Well, Dominique Strauss-Kahn, or DSK as he's known to those who follow politics in France or the doings of Big Money anywhere, did promise to give the International Monetary Fund a "totally different" face.
Henry Kissinger, the former everything in American foreign policy, has a new book out, this one on China. If he's as right about far Cathay as he was about the prospects for an enduring detente with an enduring Soviet Union (remember it?), then his latest tour of the cloudy horizon should be a hoot. And as equally far-seeing.
The man who would be Metternich, the prince who restored the old order of Europe after Napoleon, has turned out to be ... only Henry Kissinger. Talk about a letdown. Once again the great and powerful Wizard of Oz is revealed as just the little man behind the curtain.
But the good doktor has never let his mistakes, especially those on a grand scale, get him down. He's all-American in that way. We all may have our failed dreams, but most of us eventually make our peace with reality. Dr. Kissinger's response is different. He writes a memoir. And in it he explains, if not very convincingly, how he was right all along. Much to his own satisfaction, if not to those burdened by human memory.
Henry Kissinger is not alone in that regard. Every former immortal from Bill Clinton to Britain's Gordon Brown seems to do it. And each such book is as boring as the other. And as predictable in its self-regard.
The biggest gap in Dr. Kissinger's political (semi)philosophy, though there are many nominees for that dubious honor, is obvious. Our own Dr. Strangelove fails to take into account one minor detail in human affairs: the influence of moral principle. Which may be only natural. We all tend to project our own values -- or lack of them -- onto others.
It's not just himself that Dr. Kissinger impresses. He's still a big hit on the Chicken (Kiev)-and-Peas circuit, where dilettantes in good suits can be counted on to nod sagely at his witticisms. But whatever Weltanschauung he's peddling this year, it's hard to believe that he himself swallows it all. He's much too intelligent.
Ending his presidential bid and publicity stunt, Donald Trump, known to followers of showbiz and Big Money less formally as The Donald, did make one more campaign promise, though it sounded more like a threat:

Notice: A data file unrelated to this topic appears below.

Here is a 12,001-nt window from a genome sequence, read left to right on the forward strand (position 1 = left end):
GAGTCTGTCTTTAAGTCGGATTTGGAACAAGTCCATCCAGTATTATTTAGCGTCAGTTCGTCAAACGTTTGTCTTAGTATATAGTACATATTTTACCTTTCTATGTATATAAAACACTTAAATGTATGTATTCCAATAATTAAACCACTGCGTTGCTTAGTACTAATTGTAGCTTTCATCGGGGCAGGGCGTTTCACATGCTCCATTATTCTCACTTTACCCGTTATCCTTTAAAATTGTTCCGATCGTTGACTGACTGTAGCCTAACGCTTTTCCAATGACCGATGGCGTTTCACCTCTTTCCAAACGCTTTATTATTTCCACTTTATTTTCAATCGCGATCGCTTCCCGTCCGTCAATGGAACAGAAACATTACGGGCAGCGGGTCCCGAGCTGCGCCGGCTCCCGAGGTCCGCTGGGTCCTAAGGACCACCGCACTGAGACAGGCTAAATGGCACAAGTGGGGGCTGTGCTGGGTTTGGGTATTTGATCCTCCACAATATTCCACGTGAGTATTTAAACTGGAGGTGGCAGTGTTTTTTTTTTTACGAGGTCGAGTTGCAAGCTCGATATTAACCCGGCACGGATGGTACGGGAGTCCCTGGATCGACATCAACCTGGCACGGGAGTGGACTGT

"I make you this promise: that I will continue to voice my opinions loudly and help shape our politicians' thoughts."
I believe him -- in part. If past is prologue, he will indeed continue to voice his opinions loudly. Also frequently, rudely and inconsequentially. Isn't that what all bores and boors do?
As for Part B, the one about his helping shape politicians' thoughts, well, that's less than likely. Mr. Trump is scarcely what the PR people call, in their unfortunate way with words, a Thought Leader.
Besides, the idea of "politicians' thoughts" verges on the oxymoronic. Politicians may have instincts, which is why they're called political animals, and they certainly have rationalizations aplenty, but as for any cognitive pattern that might justifiably be called thoughts, aside from plans to win election or re-election, surely it is the rare politician who actually thinks. They may have speeches, they may have projects, they may have foundations, but thoughts? Not likely.
Even rarer is the brave soul in politics who dares offer an unpopular opinion. Which is why that kind of politician should be prized, encouraged and applauded. Agree or disagree with his thoughts. At least he has some, as distinguished from automatic echoes of public opinion polls.
In general a politician may be defined as someone who'll tell you what he thinks as soon as he knows what you want to hear. This isn't so much thought as a political reflex.
Surely there are some thinkers in American politics even this long after Robert A. Taft, Scoop Jackson and Pat Moynihan have left the scene. Joe Lieberman, maybe? Any other nominations? I'd love to hear them. Just to give me hope.
Standing in Westminster Hall, Barack Obama reverted to the Sen. Obama who opposed the use of force to change dictatorial regimes in places like Iraq and Afghanistan. That was before, as president, he ordered a surge in American forces in Afghanistan -- and backed up NATO's (not very effective) campaign in Libya, too.
Now, on the eve of his visit to continental Europe, he was back with this warning: "Ultimately, freedom must be won by the people themselves, not imposed from without."
I try to keep up, but instead I keep getting dizzy. Our ambiguous president keeps doubling back on himself. The setting for his latest pronouncement only added to its irony. How does he think Europe was ultimately liberated from Nazi tyranny if not by the use of force imposed from without, largely by the United States of America?
Democracy was even imposed on the Germans themselves, for which most are surely grateful by now.
Maybe he's "leading from behind" again. Far behind. Or maybe, in the way of politicians, he was speaking rather than thinking.
Whatever the explanation, Mr. Obama seems blithely unaware of the contradictions inherent in his opposite-but-equal statements. When it comes to foreign policy, our president keeps debating himself. Here's hoping that one day he'll achieve consensus.